Forgotten Marriage, by Paula Roe
Full disclosure: I won my copy of this book in an author hosted contest; it has two of my personal hot buttons (aka plot devices that tend to irritate me), amnesia and a secret pregnancy; and at under 200 pages, it’s quite a bit shorter than I usually like.
Here’s the back cover blurb:
Memories of marriage
A tragic accident has erased pieces of billionaire Finn Sørensen’s memory. Including all recollection of his wife. But what wife? The one he’d been told had married him for his money?
Ally McKnight’s image was burned into Finn’s memory from pictures that captured the passion between them. It was time she received a surprise visit from her long-lost husband—the one who wouldn’t let her forget just what she owed him.
Finn and Ally have known each other for a little over six months when they marry. This impulsive decision haunts them both when they return to Denmark, Finn’s homeland. There, he is one of the golden few—the son and heir apparent of Nikolai Sørensen, of the famed Sørensen Silver. Paparazzi and bodyguards follow him around, and his life and heart seem to revolve exclusively around the company.
Ally is already struggling to understand Finn’s omission to explain his circumstances in detail before their marriage; the overwhelming stress of trying to learn to cope with all the trappings, restrictions, and expectations of this life only complicates matters further. Eventually, things come to a head, and she leaves him to return to Australia. He sends her back all her letters, photographs, and other mementos of their time together.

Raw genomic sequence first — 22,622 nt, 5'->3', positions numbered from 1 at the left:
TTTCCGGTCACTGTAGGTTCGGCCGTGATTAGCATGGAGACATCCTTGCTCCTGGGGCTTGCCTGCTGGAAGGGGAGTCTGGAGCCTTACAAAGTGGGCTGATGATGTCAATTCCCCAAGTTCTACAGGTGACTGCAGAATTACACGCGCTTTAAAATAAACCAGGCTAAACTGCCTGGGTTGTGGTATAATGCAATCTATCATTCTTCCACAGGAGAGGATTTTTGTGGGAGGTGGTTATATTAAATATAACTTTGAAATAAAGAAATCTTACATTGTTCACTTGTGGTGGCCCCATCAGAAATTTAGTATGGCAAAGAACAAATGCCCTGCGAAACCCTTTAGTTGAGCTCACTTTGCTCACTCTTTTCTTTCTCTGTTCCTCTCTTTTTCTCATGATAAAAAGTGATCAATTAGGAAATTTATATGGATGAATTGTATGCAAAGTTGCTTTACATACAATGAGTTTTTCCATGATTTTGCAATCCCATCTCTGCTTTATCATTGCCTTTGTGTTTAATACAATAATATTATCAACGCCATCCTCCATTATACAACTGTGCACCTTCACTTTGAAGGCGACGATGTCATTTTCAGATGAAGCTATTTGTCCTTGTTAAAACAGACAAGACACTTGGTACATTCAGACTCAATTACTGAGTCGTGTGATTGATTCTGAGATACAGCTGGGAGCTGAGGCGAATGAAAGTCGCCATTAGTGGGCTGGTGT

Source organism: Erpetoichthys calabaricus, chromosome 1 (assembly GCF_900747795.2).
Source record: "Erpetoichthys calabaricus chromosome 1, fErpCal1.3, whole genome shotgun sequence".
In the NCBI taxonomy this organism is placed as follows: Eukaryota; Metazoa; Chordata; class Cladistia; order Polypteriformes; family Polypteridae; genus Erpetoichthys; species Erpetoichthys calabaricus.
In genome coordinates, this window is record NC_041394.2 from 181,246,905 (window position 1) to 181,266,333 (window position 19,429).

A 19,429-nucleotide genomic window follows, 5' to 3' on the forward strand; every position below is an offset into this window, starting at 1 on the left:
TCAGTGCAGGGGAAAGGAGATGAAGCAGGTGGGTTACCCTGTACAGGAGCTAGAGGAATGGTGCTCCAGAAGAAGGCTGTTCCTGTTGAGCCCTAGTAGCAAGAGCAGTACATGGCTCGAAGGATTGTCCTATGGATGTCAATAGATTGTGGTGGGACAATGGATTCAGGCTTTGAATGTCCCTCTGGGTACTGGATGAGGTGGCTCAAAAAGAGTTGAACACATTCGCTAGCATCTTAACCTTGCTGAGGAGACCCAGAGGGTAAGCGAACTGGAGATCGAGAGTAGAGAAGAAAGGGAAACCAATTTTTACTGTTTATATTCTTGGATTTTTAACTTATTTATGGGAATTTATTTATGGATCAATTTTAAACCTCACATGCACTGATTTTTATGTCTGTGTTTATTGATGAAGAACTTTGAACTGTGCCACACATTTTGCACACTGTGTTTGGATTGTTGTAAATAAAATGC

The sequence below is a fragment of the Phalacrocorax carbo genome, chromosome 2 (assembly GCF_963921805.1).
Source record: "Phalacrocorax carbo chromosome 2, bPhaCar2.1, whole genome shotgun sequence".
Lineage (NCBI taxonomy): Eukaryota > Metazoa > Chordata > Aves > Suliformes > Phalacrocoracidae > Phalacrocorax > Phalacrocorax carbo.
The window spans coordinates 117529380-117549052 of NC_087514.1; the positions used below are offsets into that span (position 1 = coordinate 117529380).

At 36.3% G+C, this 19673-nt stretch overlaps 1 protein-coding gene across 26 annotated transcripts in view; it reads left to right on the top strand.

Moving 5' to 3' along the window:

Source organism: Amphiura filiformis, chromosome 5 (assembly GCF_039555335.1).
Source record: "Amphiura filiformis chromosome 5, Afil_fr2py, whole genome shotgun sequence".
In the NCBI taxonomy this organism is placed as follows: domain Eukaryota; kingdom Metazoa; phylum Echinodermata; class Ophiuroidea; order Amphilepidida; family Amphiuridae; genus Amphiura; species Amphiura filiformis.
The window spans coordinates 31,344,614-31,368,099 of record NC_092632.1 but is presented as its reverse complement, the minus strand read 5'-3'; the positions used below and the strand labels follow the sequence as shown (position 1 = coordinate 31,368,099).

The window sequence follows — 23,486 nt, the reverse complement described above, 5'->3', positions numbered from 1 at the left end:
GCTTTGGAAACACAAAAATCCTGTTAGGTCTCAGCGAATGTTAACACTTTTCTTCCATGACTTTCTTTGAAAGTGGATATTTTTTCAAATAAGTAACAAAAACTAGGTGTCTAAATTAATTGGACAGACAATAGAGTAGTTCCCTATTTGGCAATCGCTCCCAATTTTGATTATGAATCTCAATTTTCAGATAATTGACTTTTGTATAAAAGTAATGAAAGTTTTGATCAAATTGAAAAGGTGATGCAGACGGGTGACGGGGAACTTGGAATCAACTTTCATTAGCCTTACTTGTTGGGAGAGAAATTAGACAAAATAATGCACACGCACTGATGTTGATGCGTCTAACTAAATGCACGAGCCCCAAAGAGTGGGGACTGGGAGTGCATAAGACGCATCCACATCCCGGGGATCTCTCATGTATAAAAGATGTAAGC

A few weeks later, Finn and his father are in a car accident. Finn suffers a head injury that damages his memory, and eventually Nikolai dies—but not before telling Finn that he has changed his will, disinheriting his current wife, and leaving Ally controlling interest in the company instead. Upon his death, however, no one can put his hands on that codicil—which means that the gold-digging wife can still ruin the company and leave quite a few thousand people unemployed.
Faced with divorce papers while having no memories of Ally or of their marriage, coupled with the prospect of losing Sørensen Silver, Finn decides to fly to Australia to confront her. He hopes that her presence will help him recover his memory, and that in turn he’ll remember what happened to the codicil (sic).
What he doesn’t know, and Ally is not particularly eager to tell him—even though she’s hoping he’ll sign the divorce papers while he’s around—is that she’s pregnant. By him. Oh, and she’s currently unemployed, with little to no savings.
While Finn’s reasons to seek Ally out seem more than a tad contrived, his struggle to separate gut feelings, not-quite-there memories, and what he’s been told by third parties who weren’t privy to what went on between Ally and himself, all feel very real. There’s an almost palpable anguish in him at all these confusing and contradictory feelings that keep bombarding him.
There’s the evidence of who he used to be—in his friends, in Ally’s memories, in what he himself can remember. Yet his current feelings and reactions to them are so different, his confusion over them is as sharp as a physical pain.
Ally, on the other hand, irritated me more the more I got to know her. She seems to react—and often like a very young teen—rather than act; for someone in her mid twenties such rashness just rubs me wrong. Add in the fact that she’s pregnant, and I’m about ready to screech.
Did I mention that secret pregnancies drive me crazy?
Still, the intensity of their feelings for each other—both in that previous life Finn can’t quite remember, and in the now—comes through to the reader, fueling their conflicting reactions to each other and their present circumstances. And while the resolution to the main conflicts felt rushed, there is enough chemistry between them for me to believe they could make it work.
For all my complaints, this was a pleasant enough read, so…
6 out of 10